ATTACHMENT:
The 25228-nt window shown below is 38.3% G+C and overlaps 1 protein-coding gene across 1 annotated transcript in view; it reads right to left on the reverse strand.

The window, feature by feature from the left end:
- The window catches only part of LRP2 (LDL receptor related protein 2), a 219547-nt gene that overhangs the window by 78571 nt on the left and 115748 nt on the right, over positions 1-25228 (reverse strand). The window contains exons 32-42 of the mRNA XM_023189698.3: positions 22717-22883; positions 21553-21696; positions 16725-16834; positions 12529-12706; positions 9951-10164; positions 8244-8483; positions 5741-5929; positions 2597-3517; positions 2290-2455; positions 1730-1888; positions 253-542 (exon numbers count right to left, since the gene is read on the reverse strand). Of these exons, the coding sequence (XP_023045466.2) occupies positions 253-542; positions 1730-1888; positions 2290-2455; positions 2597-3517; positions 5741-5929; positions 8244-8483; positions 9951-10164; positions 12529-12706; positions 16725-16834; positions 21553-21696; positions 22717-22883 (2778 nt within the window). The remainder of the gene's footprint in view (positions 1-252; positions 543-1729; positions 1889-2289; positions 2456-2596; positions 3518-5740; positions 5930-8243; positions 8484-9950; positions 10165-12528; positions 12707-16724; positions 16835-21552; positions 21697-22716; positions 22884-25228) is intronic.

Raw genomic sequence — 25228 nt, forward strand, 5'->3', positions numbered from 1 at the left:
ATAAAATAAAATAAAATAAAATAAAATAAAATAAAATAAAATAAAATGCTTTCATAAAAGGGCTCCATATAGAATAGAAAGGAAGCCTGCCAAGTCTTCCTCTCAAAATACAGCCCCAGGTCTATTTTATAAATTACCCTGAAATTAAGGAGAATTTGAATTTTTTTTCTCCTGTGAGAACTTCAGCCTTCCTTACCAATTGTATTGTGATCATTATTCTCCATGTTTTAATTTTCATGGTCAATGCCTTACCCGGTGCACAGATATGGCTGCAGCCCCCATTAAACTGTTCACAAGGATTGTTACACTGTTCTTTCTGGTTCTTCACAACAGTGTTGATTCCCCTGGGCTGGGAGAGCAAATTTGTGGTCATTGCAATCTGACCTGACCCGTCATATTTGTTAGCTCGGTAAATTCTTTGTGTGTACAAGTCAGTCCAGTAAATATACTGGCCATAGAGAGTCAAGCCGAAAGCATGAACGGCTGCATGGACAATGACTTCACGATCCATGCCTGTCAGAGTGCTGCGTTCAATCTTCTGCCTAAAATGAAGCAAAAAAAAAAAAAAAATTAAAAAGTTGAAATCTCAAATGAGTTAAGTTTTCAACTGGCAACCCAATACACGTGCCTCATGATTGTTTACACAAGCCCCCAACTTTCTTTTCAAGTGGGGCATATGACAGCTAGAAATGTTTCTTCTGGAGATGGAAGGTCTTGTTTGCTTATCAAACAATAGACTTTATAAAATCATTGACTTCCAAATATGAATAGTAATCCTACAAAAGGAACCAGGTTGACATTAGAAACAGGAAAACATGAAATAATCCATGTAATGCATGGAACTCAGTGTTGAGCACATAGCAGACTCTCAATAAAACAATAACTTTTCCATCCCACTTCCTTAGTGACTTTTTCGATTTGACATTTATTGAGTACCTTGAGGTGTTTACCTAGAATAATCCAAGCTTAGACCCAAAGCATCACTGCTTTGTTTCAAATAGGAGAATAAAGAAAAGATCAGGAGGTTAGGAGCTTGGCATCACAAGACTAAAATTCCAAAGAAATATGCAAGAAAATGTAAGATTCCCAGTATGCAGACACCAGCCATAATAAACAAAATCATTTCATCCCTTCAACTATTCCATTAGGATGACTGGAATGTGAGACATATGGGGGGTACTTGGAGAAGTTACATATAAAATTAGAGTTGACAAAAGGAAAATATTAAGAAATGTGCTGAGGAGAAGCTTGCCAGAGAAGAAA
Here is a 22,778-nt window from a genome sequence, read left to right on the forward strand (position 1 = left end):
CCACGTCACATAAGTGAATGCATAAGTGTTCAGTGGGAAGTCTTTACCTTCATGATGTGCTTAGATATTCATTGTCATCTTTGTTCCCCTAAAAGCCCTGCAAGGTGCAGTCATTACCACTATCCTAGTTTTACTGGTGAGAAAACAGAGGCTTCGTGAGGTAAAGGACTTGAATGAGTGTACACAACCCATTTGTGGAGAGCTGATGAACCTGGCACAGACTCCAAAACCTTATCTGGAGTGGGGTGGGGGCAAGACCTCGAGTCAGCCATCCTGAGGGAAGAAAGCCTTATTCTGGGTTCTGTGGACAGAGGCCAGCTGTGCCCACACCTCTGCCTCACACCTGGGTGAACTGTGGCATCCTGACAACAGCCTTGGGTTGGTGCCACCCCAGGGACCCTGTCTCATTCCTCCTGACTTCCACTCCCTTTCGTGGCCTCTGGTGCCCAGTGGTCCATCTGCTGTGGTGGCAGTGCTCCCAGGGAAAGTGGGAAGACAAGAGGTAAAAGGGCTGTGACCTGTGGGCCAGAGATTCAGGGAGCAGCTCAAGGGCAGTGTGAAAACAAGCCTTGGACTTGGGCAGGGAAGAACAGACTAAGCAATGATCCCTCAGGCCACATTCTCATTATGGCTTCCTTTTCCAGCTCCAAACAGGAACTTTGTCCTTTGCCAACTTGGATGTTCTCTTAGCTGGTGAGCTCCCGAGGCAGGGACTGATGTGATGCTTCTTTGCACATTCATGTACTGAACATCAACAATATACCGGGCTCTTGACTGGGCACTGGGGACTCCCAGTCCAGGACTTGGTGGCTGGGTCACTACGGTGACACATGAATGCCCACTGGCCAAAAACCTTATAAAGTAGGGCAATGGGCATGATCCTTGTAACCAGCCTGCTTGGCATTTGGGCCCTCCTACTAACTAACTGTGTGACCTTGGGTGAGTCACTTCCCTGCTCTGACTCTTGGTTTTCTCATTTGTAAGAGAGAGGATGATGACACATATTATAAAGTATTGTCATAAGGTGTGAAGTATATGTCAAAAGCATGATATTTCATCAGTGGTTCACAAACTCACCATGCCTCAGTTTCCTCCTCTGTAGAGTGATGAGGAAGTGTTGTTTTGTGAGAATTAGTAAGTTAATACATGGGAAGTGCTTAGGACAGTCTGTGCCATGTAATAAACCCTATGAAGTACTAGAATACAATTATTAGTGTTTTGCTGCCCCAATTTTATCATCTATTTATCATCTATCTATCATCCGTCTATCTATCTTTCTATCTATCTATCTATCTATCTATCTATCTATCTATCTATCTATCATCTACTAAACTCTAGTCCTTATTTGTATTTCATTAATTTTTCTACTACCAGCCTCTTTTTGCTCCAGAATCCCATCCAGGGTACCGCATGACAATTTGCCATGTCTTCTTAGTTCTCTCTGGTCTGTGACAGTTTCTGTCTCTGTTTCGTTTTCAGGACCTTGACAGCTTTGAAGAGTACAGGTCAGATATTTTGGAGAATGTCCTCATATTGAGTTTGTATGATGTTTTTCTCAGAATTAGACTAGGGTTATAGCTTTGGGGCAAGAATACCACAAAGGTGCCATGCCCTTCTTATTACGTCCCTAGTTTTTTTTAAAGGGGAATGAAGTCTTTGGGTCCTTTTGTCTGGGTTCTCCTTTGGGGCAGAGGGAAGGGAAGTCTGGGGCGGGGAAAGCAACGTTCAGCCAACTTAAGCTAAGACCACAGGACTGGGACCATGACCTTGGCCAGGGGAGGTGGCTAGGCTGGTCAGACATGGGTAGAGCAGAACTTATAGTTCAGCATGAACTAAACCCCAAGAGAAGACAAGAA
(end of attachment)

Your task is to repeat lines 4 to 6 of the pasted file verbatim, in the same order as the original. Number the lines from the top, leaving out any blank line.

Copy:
Raw genomic sequence — 25228 nt, forward strand, 5'->3', positions numbered from 1 at the left:
ATAAAATAAAATAAAATAAAATAAAATAAAATAAAATAAAATAAAATGCTTTCATAAAAGGGCTCCATATAGAATAGAAAGGAAGCCTGCCAAGTCTTCCTCTCAAAATACAGCCCCAGGTCTATTTTATAAATTACCCTGAAATTAAGGAGAATTTGAATTTTTTTTCTCCTGTGAGAACTTCAGCCTTCCTTACCAATTGTATTGTGATCATTATTCTCCATGTTTTAATTTTCATGGTCAATGCCTTACCCGGTGCACAGATATGGCTGCAGCCCCCATTAAACTGTTCACAAGGATTGTTACACTGTTCTTTCTGGTTCTTCACAACAGTGTTGATTCCCCTGGGCTGGGAGAGCAAATTTGTGGTCATTGCAATCTGACCTGACCCGTCATATTTGTTAGCTCGGTAAATTCTTTGTGTGTACAAGTCAGTCCAGTAAATATACTGGCCATAGAGAGTCAAGCCGAAAGCATGAACGGCTGCATGGACAATGACTTCACGATCCATGCCTGTCAGAGTGCTGCGTTCAATCTTCTGCCTAAAATGAAGCAAAAAAAAAAAAAAAATTAAAAAGTTGAAATCTCAAATGAGTTAAGTTTTCAACTGGCAACCCAATACACGTGCCTCATGATTGTTTACACAAGCCCCCAACTTTCTTTTCAAGTGGGGCATATGACAGCTAGAAATGTTTCTTCTGGAGATGGAAGGTCTTGTTTGCTTATCAAACAATAGACTTTATAAAATCATTGACTTCCAAATATGAATAGTAATCCTACAAAAGGAACCAGGTTGACATTAGAAACAGGAAAACATGAAATAATCCATGTAATGCATGGAACTCAGTGTTGAGCACATAGCAGACTCTCAATAAAACAATAACTTTTCCATCCCACTTCCTTAGTGACTTTTTCGATTTGACATTTATTGAGTACCTTGAGGTGTTTACCTAGAATAATCCAAGCTTAGACCCAAAGCATCACTGCTTTGTTTCAAATAGGAGAATAAAGAAAAGATCAGGAGGTTAGGAGCTTGGCATCACAAGACTAAAATTCCAAAGAAATATGCAAGAAAATGTAAGATTCCCAGTATGCAGACACCAGCCATAATAAACAAAATCATTTCATCCCTTCAACTATTCCATTAGGATGACTGGAATGTGAGACATATGGGGGGTACTTGGAGAAGTTACATATAAAATTAGAGTTGACAAAAGGAAAATATTAAGAAATGTGCTGAGGAGAAGCTTGCCAGAGAAGAAA
Here is a 22,778-nt window from a genome sequence, read left to right on the forward strand (position 1 = left end):